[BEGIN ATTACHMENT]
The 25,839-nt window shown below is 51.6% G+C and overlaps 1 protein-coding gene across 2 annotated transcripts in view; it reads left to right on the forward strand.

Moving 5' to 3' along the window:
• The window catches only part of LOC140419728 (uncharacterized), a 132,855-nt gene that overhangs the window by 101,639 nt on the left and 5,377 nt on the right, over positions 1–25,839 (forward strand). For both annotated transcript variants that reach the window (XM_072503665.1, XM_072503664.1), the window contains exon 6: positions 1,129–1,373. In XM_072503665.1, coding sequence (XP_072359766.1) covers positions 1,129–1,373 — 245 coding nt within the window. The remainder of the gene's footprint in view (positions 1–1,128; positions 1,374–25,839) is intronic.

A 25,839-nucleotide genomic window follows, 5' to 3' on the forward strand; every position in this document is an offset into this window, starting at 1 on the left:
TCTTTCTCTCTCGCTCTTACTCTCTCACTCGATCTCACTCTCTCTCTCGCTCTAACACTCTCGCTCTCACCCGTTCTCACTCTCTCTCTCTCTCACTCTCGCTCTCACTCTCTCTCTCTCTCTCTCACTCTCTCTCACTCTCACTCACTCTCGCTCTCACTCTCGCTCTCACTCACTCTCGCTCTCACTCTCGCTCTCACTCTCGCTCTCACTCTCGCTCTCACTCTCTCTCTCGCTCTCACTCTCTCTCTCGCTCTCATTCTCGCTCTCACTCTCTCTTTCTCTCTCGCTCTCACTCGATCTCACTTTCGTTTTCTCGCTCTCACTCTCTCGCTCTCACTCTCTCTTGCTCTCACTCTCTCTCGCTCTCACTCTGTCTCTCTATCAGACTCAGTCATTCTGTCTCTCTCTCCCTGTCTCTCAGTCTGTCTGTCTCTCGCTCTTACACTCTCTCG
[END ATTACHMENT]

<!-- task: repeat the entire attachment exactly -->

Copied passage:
The 25,839-nt window shown below is 51.6% G+C and overlaps 1 protein-coding gene across 2 annotated transcripts in view; it reads left to right on the forward strand.

Moving 5' to 3' along the window:
• The window catches only part of LOC140419728 (uncharacterized), a 132,855-nt gene that overhangs the window by 101,639 nt on the left and 5,377 nt on the right, over positions 1–25,839 (forward strand). For both annotated transcript variants that reach the window (XM_072503665.1, XM_072503664.1), the window contains exon 6: positions 1,129–1,373. In XM_072503665.1, coding sequence (XP_072359766.1) covers positions 1,129–1,373 — 245 coding nt within the window. The remainder of the gene's footprint in view (positions 1–1,128; positions 1,374–25,839) is intronic.

A 25,839-nucleotide genomic window follows, 5' to 3' on the forward strand; every position in this document is an offset into this window, starting at 1 on the left:
TCTTTCTCTCTCGCTCTTACTCTCTCACTCGATCTCACTCTCTCTCTCGCTCTAACACTCTCGCTCTCACCCGTTCTCACTCTCTCTCTCTCTCACTCTCGCTCTCACTCTCTCTCTCTCTCTCTCACTCTCTCTCACTCTCACTCACTCTCGCTCTCACTCTCGCTCTCACTCACTCTCGCTCTCACTCTCGCTCTCACTCTCGCTCTCACTCTCGCTCTCACTCTCTCTCTCGCTCTCACTCTCTCTCTCGCTCTCATTCTCGCTCTCACTCTCTCTTTCTCTCTCGCTCTCACTCGATCTCACTTTCGTTTTCTCGCTCTCACTCTCTCGCTCTCACTCTCTCTTGCTCTCACTCTCTCTCGCTCTCACTCTGTCTCTCTATCAGACTCAGTCATTCTGTCTCTCTCTCCCTGTCTCTCAGTCTGTCTGTCTCTCGCTCTTACACTCTCTCG